The telecom sector emerged as one of the most essential services in India during the Covid-19 pandemic in 2020. With the onset of the pandemic, digitalisation accelerated across the sectors, which generated an unprecedented demand for reliable, high speed connectivity. The mass adoption of contactless solutions and virtual collaboration tools acted as a stimulus for the creation of new-generation networks and digital infrastructure. Among the transformational changes steered by the pandemic, the coming of age of fibre broadband was the most prominent one. Fibre emerged as an ideal medium to deliver high speed data as the country shifted to remote working and virtual education. Further, several new-age technologies such as cloud, virtualisation, automation, artificial intelligence (AI), augmented reality (AR) and virtual reality (VR), which have been trying to find ground in India, went mainstream during 2020 as businesses and individuals aligned with the new normal.
Meanwhile, Wi-Fi remained a key focus area for the government during 2020, as it amended the aircraft rules, allowing customers to access Wi-Fi services on flights. Besides, the focus on self-reliance strengthened with the launch of the production-linked incentive (PLI) scheme in June 2020 to boost electronics manufacturing in the country. While India was unable to join the global 5G club in 2020, telcos worked relentlessly on developing an India-focused 5G ecosystem during the year.
On the policy front, the Supreme Court’s decision on adjusted gross revenue (AGR) dues allowed telcos to pay their outstanding AGR dues in a staggered manner. The decision came as a breather for Bharti Airtel and allowed it to divert funds to modernise its networks to make them future ready. For the beleaguered Vodafone Idea (Vi), the judgment offered a new lease of life, but the relief is not enough for Vi to survive competition.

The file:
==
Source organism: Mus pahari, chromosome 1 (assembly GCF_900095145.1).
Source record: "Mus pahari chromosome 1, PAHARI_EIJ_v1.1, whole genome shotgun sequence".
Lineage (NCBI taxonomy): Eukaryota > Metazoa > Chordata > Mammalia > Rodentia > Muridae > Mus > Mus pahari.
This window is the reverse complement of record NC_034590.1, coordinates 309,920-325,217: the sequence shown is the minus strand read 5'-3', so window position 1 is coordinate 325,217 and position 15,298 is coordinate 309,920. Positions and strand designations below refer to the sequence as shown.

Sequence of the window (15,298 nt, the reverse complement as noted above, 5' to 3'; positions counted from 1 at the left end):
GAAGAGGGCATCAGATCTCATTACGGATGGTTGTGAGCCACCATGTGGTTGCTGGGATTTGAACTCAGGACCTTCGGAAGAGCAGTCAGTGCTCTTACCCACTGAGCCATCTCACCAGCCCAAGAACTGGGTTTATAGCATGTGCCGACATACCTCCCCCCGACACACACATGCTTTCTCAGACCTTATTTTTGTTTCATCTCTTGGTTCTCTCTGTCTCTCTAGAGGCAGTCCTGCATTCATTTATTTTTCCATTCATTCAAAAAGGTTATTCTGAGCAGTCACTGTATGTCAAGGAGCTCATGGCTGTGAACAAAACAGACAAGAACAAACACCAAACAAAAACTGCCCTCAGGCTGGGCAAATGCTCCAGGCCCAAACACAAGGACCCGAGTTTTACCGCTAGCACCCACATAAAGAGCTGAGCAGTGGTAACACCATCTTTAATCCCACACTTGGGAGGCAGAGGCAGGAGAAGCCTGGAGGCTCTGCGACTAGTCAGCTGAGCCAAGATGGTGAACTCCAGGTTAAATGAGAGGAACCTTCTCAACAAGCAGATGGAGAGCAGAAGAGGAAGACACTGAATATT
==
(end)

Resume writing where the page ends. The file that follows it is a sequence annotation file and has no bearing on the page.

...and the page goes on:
Indian Infrastructure takes a look at the key developments that shaped the telecom sector during the past year and the way forward…
Telcos emerging as digital companies
The Covid-19 crisis acted as a catalyst for the Indian telecom operators, leading their transformation into digital companies. This also helped them in tapping the opportunities that emerged from the new work-from-home trend. Furthermore, the pandemic pushed the telcos to become sellers of service-enabling digital platform experiences to both end-user consumers and business-to-business customers, from being mere connectivity sellers. B2B or enterprise customers have become an important revenue source for telcos. While the level of technology adoption among enterprises has been rising over the past few years, the pandemic accelerated the speed of enterprises’ digital transformation, creating a strong demand for telco solutions. During the year, Vi announced its plans of transforming from a telco into a techco and partnered with several companies to build a dynamic portfolio of products and services for enterprises. Bharti Airtel too actively forged ties with global vendors to scale up its offerings for enterprise customers. All three private telcos also explored opportunities in the small- and medium-sized business segment.
Supreme Court’s AGR judgment
In September 2020, putting an end to the AGR issue, the Supreme Court granted telcos a 10-year timeline to pay their outstanding AGR dues. Telcos can now make payments in annual instalments till March 2031. The judgment provided aggrieved telcos such as Bharti Airtel and Vi some breathing space and a much-needed respite on the cash flow front.
Data traffic rockets
In 2020, the Covid-induced lockdown had a significant impact on data traffic, which increased to 12-15 GB per month per user, driven by the adoption of work-from-home practices, increased uptake of videoconferencing and enhanced use of over-the-top entertainment apps with high density (HD) content. The largest share of this traffic increase was absorbed by the fixed residential networks. Interestingly, the indoor bandwidth requirement seen in the past 10 months has been the highest ever. As a result, IBS (in-building solutions) such as small cells and Wi-Fi have seen a huge demand.
On the consumer side, the pandemic accelerated customer demand for digital technologies, channels, platforms and products. In the enterprise segment, the pandemic has forced companies to increase their spending on remote work enablement and cloud adoption. Increased work-from-home also positively impacted the demand for cloud-based virtual desktop infrastructure and collaboration tools.